Opening Statements

Law profs create 4th Amendment warning signs for lawns

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According to the U.S. Supreme Court, authorities lack an “implied license” to walk a drug-sniffing dog to a homeowner’s front door. Though, according to the opinion in Florida v. Jardines, an implied license is presumably given to peddlers and Girl Scouts.

Two law professors found that 2013 decision an odd application of the Fourth Amendment. “So, being law nerds, we thought we’d give people an opportunity to change any implicit license with explicit signs,” says Andrew Guthrie Ferguson who teaches at the University of the District of Columbia’s David A. Clarke School of Law. Together with Stephen Henderson of the University of Oklahoma ‘s College of Law, Ferguson created actual yard signs for that very purpose.

So if you want to forbid not only drug-sniffing dogs but also Thin Mints hawkers from approaching your front door, shop around at for what Ferguson and Henderson are calling LAWn Signs.

The signs are “one-part joke, one-part serious,” Ferguson explains. While the professors don’t expect to get rich from sales, they do hope the signs serve as a tool to teach ordinary citizens about the Constitution.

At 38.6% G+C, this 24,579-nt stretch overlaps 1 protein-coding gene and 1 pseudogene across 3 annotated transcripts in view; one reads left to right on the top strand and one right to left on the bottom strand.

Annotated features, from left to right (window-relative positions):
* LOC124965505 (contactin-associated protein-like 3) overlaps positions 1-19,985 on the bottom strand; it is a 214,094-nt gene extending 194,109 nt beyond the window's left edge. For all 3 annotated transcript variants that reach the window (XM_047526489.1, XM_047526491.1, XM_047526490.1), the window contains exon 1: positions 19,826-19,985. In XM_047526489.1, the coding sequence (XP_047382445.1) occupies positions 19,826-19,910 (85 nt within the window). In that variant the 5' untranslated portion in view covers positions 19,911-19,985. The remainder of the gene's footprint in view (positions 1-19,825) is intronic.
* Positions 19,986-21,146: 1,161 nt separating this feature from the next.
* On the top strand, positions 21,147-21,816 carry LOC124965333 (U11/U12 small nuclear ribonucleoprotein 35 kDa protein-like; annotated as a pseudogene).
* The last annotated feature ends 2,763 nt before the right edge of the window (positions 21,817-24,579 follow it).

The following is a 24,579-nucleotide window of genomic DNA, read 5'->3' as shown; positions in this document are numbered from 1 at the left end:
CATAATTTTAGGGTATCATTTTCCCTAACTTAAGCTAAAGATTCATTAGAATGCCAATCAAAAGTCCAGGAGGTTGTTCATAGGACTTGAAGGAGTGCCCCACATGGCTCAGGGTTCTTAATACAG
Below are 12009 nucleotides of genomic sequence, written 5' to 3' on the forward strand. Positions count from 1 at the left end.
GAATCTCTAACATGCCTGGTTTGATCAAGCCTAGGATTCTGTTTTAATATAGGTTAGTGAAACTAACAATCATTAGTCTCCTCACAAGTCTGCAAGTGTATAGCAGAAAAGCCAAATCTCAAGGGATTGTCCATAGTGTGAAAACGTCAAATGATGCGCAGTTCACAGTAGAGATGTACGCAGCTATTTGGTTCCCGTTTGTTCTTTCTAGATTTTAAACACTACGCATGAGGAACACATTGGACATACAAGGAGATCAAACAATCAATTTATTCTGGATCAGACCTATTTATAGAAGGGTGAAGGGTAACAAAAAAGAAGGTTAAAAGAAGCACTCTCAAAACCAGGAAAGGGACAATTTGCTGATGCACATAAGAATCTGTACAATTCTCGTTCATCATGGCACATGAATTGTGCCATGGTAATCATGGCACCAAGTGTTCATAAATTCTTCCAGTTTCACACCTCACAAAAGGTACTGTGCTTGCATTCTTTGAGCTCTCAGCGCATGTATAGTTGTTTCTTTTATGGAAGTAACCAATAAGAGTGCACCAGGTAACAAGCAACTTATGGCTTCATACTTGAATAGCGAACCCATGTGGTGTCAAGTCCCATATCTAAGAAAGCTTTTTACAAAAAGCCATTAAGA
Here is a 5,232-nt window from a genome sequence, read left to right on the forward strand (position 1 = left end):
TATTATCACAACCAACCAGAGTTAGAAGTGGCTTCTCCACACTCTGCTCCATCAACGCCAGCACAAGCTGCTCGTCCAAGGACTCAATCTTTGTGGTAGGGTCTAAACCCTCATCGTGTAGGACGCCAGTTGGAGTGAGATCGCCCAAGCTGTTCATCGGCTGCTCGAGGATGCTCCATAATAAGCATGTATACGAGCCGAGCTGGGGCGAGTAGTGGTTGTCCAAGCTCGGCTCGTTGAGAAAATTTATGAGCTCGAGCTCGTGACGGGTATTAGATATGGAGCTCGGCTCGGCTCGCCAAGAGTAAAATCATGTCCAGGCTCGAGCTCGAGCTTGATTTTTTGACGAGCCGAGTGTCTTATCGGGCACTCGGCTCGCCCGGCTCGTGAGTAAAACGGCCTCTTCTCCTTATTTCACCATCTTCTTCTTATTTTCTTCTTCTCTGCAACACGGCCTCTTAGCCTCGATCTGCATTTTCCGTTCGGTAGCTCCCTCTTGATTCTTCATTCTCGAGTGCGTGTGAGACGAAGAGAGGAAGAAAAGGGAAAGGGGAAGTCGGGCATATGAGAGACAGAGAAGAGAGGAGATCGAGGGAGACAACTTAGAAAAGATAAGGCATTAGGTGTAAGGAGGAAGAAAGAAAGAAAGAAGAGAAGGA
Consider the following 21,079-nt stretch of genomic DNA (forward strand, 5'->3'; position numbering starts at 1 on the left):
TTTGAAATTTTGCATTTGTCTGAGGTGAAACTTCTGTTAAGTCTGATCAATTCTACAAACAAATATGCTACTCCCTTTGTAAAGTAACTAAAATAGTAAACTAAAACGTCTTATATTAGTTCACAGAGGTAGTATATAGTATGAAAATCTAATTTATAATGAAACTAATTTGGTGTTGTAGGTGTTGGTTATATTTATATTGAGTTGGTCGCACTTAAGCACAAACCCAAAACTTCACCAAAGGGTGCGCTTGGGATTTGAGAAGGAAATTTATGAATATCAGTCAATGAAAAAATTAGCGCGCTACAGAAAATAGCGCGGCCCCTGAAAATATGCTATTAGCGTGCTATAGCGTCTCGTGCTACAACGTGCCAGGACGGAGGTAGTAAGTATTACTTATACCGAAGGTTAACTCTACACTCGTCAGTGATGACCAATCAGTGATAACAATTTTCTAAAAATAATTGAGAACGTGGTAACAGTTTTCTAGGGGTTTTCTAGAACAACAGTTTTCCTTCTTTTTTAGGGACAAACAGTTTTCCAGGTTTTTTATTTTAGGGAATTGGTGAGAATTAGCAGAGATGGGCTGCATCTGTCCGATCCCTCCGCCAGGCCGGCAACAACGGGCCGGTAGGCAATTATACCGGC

“Right now, the Fourth Amendment is protecting your house, but it’s hard to conceptualize constitutional rights,” Ferguson says. “We’re seeking to make the Constitution real to people. It’s a document that unites us all. Civic education can actually be accomplished through absurdity.”

Ferguson believes there could be a real market for the signs among civil libertarians (personal freedom), tea party activists (down with big government) and fraternities and sororities (no searches, please).

In addition to the signs, bumper stickers are available. T-shirts and magnets are on the way.

This article originally appeared in the October 2016 issue of the ABA Journal with this headline: “Warning Signs: Law profs create 4th Amendment lawn postings.”

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